and it sounded good, for I was in it. I should soon
be getting my copy. David says he intends to write
a letter to Factsheet Five in praise of my column,
which would be nice.
8:30 P.M. Monday 13 January 1992
Jim Knipfel, my Factsheet Five features editor,
called. He wanted to know if I knew anything about
the current issue, or Hudson, our chief. He hadn't
gotten his copy of the January issue and said he was
hearing unsettling rumors about the magazine. I
told him what David had found out, which seemed to
reassure him. We then chatted a little about my
column. He seemed to think it fine but felt I had a
mathematical point wrong. I don't think I did but
afterwards changed my text a little for him. He
seemed an okay guy. I think I ought to get along
fine with him.
I have no idea what the mathematical point was.
7 P.M. Saturday 25 January 1992
A copy of Of Manywhere-at-Once that I decided to
send to Laurel Speer for comment and possible
review. I would be rather disappointed if she
didn't at least write back to me about it.
9 P.M. Wednesday 29 January 1992
Afterwards I wrote what I think was a good, amusing
short letter and put it in a padded envelope with my
Of Manywhere-at-Once, which I sent to James Dickey.
I had thought several times of sending him the book,
in its previous form, mainly due to its similarity
in several ways to Dickey's Self-Interviews and
Sorties, and because, what the Hell, he might turn
out to be a decent sort. Anyway, I chose now to
send him the book purely on impulse. Doing it made
me feel good, but by mid-morning the day went dead
on me, I don't know why.
As I believe I said in a previous comment I've made about these entries, I never heard back from Dickey. Geof Huth told me a story about him: when Geof and/or some Vanderbilt students editing the school literary magazine asked him, as a Vanderbilt graduate, for a contribution to some special issue, he referred them to his agent. Or something like that. A jerk. Although, on reflection, I'm not sure how I'd react if students at Cal State, Northridge, my alma mater, asked me for a poem. I've been totally ignored by CSUN since graduating. I think I'd send them a poem, though. If I didn't, I'd explain why. I certainly wouldn't ask for money.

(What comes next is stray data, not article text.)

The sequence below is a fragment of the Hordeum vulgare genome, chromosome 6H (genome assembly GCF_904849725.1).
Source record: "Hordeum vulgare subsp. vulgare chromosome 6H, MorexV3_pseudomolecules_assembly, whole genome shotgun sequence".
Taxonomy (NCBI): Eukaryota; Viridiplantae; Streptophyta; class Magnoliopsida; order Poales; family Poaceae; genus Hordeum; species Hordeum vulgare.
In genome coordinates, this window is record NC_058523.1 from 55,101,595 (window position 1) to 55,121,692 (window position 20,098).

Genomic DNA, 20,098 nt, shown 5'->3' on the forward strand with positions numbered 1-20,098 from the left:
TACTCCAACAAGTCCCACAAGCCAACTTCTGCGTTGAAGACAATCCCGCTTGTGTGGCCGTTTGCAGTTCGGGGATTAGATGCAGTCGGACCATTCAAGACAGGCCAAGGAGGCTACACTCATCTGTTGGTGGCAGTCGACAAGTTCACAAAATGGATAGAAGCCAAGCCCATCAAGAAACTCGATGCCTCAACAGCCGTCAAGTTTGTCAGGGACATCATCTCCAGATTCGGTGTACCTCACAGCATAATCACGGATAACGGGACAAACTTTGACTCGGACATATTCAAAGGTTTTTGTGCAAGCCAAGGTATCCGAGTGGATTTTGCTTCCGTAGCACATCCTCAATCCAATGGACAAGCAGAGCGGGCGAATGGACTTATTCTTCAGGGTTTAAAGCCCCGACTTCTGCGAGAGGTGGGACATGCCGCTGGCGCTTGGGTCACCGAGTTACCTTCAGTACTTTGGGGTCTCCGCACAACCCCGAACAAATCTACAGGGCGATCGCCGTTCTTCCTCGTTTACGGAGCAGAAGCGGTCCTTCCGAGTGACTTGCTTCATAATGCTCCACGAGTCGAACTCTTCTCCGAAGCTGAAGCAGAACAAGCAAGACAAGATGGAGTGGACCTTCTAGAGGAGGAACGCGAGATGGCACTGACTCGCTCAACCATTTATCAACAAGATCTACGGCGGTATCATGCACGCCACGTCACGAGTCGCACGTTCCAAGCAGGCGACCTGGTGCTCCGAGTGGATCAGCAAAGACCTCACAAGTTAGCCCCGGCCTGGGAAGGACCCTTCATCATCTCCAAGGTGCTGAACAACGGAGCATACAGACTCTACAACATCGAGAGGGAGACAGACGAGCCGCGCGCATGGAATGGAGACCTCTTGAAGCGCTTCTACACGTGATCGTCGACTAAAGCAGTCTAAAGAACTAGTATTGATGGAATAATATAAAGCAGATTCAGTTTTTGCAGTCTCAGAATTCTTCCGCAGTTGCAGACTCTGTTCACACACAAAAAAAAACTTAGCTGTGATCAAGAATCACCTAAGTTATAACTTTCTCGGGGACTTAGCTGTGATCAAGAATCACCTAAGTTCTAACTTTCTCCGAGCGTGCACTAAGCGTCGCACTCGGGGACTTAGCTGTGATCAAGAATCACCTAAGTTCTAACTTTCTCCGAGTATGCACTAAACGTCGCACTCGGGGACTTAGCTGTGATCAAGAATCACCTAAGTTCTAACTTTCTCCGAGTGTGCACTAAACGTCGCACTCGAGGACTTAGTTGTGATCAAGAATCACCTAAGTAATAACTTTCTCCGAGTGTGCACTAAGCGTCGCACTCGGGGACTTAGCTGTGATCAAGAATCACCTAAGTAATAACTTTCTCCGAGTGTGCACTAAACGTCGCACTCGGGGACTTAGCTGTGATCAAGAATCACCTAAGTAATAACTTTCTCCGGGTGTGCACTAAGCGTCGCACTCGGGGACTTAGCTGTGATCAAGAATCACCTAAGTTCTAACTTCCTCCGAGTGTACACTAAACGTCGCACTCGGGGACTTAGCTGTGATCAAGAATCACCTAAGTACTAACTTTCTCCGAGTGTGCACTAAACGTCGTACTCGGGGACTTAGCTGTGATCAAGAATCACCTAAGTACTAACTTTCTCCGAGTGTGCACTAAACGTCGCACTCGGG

Hudson Luce's first Factsheet Five arrived. I was
relieved to see it but a little disappointed with my
column, which appeared sans illustrations, and with
a dumb but minor typo that wasn't mine but which I
had a chance to catch when Gordon sent me a copy to
proof but missed. The magazine looked okay. Marc
Bloch, I was a bit peeved to see, ruled over seven
or eight pages. He did a pretty good job, though.
He reviewed David T. Roberts's last Streetfighting
Aesthete, but with a brief summary only that listed
the zine's contributors, including me. I got
mentioned several times throughout the issue, as a
matter of fact--and the new Poetry Reviewer
favorably but unpenetratingly discussed My
SpringPoem No. 3,719,242 as well as Geof's
Ghostlight and Karl's Charged Particles. Hudson
wrote an informative editorial that said he'd taken
over rather than bought Factsheet Five--Mike had
simply decided to stop publishing it. I get the
distinct impression that he's going to have trouble
keeping it going--he said he needed to triple (to
5000) the number of paying subscribers in the next
few months. Uhn. Meanwhile I'm musing over the
possibility of trying to get a twice-weekly column
into the local paper again, this time because
Barbara Whitcomb, one of my buddies in the writers'
club just recently gotten taken as a twice-weekly
columnist for the Englewood edition of said paper.
I feel what I'd have to do is get 50 columns done in
advance, and submit ten or so. That's probably much
too much work, but if Factsheet Five were to fold, I
should seriously consider it. Once I got into the
swing of it, I could probably do two columns in a
day without much trouble. I'd aim for 500 words or
so on a variety of cultural topics, including
reviewing local art exhibits, stage performances,
On&off over the years I've gotten semi-enthusiastic about doing a newspaper column, but never quite got samples together. The latest was just a year or so ago--in response to the editor of the weekly insert's call for columnists. I know her because she had done an interview of me when I'd done my presentation for the Peace River Writers' Center. So I e.mailed her about the possibility. She was friendly enough in response but clearly wasn't interested.